Wattle Grove activists win defamation fight


Jane Genovese, Robert Vletter and Clive Garnham outside the Supreme Court. Picture: David Weber, ABC
Jane Genovese, Robert Vletter and Clive Garnham outside the Supreme Court. Picture: David Weber, ABC

COMMUNITY activists opposed to a proposed aged care lifestyle village had reason to celebrate after a Supreme Court judge dismissed the developer’s defamation claim against them.

Wattle Grove residents Clive Garnham, Robert Vletter and Jane Genovese successfully defended the action brought by Wattle Grove landowner Ross Leighton.

Mr Leighton took the trio to court over a 2011 community newspaper advertisement expressing disappointment in the local council and posts on www.ruralwattlegrove.com.

Mr Garnham and Mr Vletter said lawyers checked the content of the advertisement before publication.

Justice Rene Le Miere dismissed the action on Friday, April 29, and awarded costs to the defendants.

Mr Garnham said after four years of fighting the lawsuit, the result was a great relief.

“We’ve had the stress and worry of substantial sums of money hanging over our heads for four years,” he said.

Mr Leighton filed the writ in the Supreme Court in April 2012.

Mr Garnham said with the support of the community, they acted on concerns over the proposal for an ‘integrated aged persons’ community’ in a rural area of the Shire of Kalamunda.

“We’ve all knocked on doors gathering signatures or urging letter writing on probably four or five occasions now,” he said.

The Environment Defender’s Office (EDO) represented Ms Genovese in the defamation battle.

EDO principal solicitor Patrick Pearlman said the office previously provided legal advice and assistance to Ms Genovese and other residents about environmental and planning issues related to the development.

“We took on Ms Genovese’s defence based on that prior assistance and the public interest in defending community members’ right to free speech regarding environmental issues,” he said.

“Justice Rene Le Miere dismissed Mr Leighton’s action for want of prosecution.”

On July 28 last year, Justice Le Miere placed Mr Leighton’s case on the inactive case list because he had taken no steps to advance the case in the preceding 12 months.

At the July hearing, the Court advised Mr Leighton if he took no steps to re-activate the case, it would be dismissed after six months.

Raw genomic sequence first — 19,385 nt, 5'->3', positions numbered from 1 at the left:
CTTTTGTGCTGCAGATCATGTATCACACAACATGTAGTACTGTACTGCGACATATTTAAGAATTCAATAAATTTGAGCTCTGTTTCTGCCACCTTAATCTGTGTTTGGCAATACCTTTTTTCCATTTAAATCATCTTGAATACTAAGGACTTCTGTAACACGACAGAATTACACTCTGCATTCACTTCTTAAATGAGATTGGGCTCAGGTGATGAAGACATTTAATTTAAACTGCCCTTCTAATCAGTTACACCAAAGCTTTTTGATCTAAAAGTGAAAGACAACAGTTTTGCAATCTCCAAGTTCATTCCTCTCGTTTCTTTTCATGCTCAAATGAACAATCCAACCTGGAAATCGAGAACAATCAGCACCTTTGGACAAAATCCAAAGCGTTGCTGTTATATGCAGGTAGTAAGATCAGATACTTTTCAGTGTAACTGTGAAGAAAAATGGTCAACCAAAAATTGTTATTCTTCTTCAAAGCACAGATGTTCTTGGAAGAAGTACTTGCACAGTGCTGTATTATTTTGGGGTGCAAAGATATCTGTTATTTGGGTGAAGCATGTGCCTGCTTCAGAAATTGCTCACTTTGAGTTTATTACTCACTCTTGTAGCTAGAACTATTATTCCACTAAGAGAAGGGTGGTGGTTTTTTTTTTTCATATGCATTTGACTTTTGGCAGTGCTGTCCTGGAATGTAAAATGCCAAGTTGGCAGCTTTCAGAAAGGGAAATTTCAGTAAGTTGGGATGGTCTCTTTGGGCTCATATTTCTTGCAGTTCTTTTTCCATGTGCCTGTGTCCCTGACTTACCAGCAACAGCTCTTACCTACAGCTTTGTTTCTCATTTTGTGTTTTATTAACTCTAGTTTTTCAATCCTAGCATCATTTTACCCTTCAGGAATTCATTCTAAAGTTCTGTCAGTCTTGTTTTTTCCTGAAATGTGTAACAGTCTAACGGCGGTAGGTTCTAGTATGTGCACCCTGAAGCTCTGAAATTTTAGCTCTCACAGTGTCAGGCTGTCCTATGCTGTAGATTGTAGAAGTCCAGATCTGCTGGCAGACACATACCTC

When Mr Leighton took no action, EDO and the other defendants’ lawyers applied to have the action thrown out in March this year.

Mr Leighton opposed the dismissal and two more hearings followed in April.

In arriving at his decision, Justice Le Miere likened the case to a so-called Strategic Litigation Against Public Participation (SLAPP) suit.

“Defamation actions may be used as a tactic in public debate mainly for the purpose of silencing the opposition,” he said.

Additionally, he said Mr Leighton’s delay over the proceedings was “inordinate” and he had “provided no satisfactory explanation for the delay”.

Mr Leighton said the EDO represented the defendants pro bono and he could not ascertain why they had qualified for public assistance.

His application for rezoning at 32 Gavour Road is with with the WA Planning Commission.

He said his ‘integrated aged care centre’ would provide a nursing home for about 140 residents and up to 180 independent units built over a five-year plan.

“The council (Shire of Kalamunda) has been amazingly supportive of the need for nursing homes,” he said.

Mr Leighton’s proposal, which includes a communal caravan park, recreational and sporting facilities, has come before the council four times: in 2004, 2007, 2009 and 2013.

The Shire of Kalamunda adopted an amendment in November 2010, which was subsequently rejected by the then minister for planning. The council initiated another amendment in August 2013, which was finally adopted at a special council meeting on April 20 last year.

A Shire of Kalamunda spokeswoman said the Shire “understood the amendment was currently with the Minister for Planning for determination”.